Climate change predicted to impact field workability
Climate change is predicted to impact agriculture, but a new study puts these changes in terms that are directly applicable to farmers. For Illinois, the corn planting window will be split in two to avoid wet conditions in April and May. Each planting window carries increased risk – the early planting window could be thwarted by frost or heavy precipitation, and the late window cut short by intense late-summer drought. Farmers and crop insurers must evaluate risk to avoid losing profits. Scientists the world over are working to predict how climate change will affect our planet. It is an extremely complex puzzle with many moving parts, but a few patterns have been consistent, including the prediction that farming as we know it will become more difficult. Scientists infer the impact on agriculture based on predictions of rainfall, drought intensity, and weather volatility. Until now, however, the average farmer may not have been able to put predictions like these into practice. A new University of Illinois study puts climate change predictions in terms that farmers are used to: field working days.
The fibres in the artificial fibre network have about the same diameter as natural collagen fibres in normal connective tissue. The structure is also sufficiently loose for the cells to be able to enter. (Picture taken with an electron microscope) Photo: Ulrica Englund Johansson, Fredrik Johansson
The usual way of cultivating cells is to use a flat laboratory dish of glass. However, inside a human body, the cells do not grow on a flat surface, but rather in three dimensions. This has lead researchers at Lund University in Sweden to develop a porous “spaghetti” of tissue-friendly polymers with cavities in which the cells can develop in a more natural way. “When cultivating brain cells in a flat laboratory dish, the different cell types form layers, with the nerve cells on top and the glial cells – a form of supporting tissue –underneath. This is not what it looks like in natural brain tissue, where the cells are much more mixed”, says neuroscience researcher Ulrica Englund Johansson. Many research groups around the world have therefore tried to develop three-dimensional structures in which cells can be cultivated in a more natural way. The Lund researchers have used a method called electrospinning.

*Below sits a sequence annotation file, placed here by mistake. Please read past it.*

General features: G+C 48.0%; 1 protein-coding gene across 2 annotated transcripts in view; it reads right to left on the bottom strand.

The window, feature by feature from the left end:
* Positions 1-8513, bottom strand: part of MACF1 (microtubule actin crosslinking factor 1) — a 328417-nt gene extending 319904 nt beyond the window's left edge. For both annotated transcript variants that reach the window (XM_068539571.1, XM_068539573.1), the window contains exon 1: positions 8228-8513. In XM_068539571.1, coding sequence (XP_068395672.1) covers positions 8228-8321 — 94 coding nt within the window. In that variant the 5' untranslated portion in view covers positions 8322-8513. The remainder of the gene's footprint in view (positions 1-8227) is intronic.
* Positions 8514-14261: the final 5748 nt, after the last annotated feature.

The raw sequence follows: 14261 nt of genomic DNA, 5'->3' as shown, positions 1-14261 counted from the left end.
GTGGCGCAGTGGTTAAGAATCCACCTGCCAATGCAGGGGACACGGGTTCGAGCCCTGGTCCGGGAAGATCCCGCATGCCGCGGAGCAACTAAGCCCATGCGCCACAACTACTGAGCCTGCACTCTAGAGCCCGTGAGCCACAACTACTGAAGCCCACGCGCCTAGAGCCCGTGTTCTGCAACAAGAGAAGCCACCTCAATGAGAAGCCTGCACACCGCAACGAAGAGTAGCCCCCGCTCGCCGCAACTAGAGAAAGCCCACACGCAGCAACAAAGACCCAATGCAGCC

Most of the Nepalese children participating in the study had vitamin B12 levels which were suboptimal, below the recommendations for best possible growth and development, says Ingrid Kvestad. (Photograph: Uni Research)
Small children with low levels of vitamin B12 had more difficulties solving cognitive tests, such as the ability to do puzzles, recognize letters and interpret other children’s feelings. Poor B12 status as a baby was associated with a decrease in test scores at 5 years of age, reports researcher Ingrid Kvestad at Uni Research in Bergen, Norway and colleagues in a new study.Kvestad is first author on the work, published in the American Journal of Clinical Nutrition. Our results clearly demonstrate associations between early vitamin B12 status and various measures on development and cognitive functioning, as for example the ability to interpret complex geometrical figures, and the ability to recognize other children`s emotions, says Kvestad. Accordingly, the study suggests that vitamin B12 deficiency impair, or possibly delays, brain development in small children.
Around 100,000 Austrians suffer from Alzheimer's disease and 16,000 from Parkinson’s. Experts estimate that, in view of the ageing population, these numbers are set to triple over the next 30 years. Both Alzheimer's and Parkinson's diseases are progressive degenerative diseases of the brain, which start up to 30 years before the onset of symptoms. Early diagnosis would be a huge help in combating the disease. However, the early detection tests that are available do not provide any reliable prediction about the further course of the disease and also carry the risk of producing a false positive result. “Neurology researchers throughout the world are therefore on the hunt for a specific biomarker signal for Alzheimer's," explains Peter Dal-Bianco, Alzheimer's expert from MedUni Vienna. Dal-Bianco is convinced: "There is a specific biomarker – we just haven't found it yet." The 13th International Conference on Alzheimer's and Parkinson's diseases will take place in the Vienna Exhibition Center from Wednesday 29 March to Sunday 2 April (www.adpd2017.kenes.com). Dal-Bianco is on the local organising committee.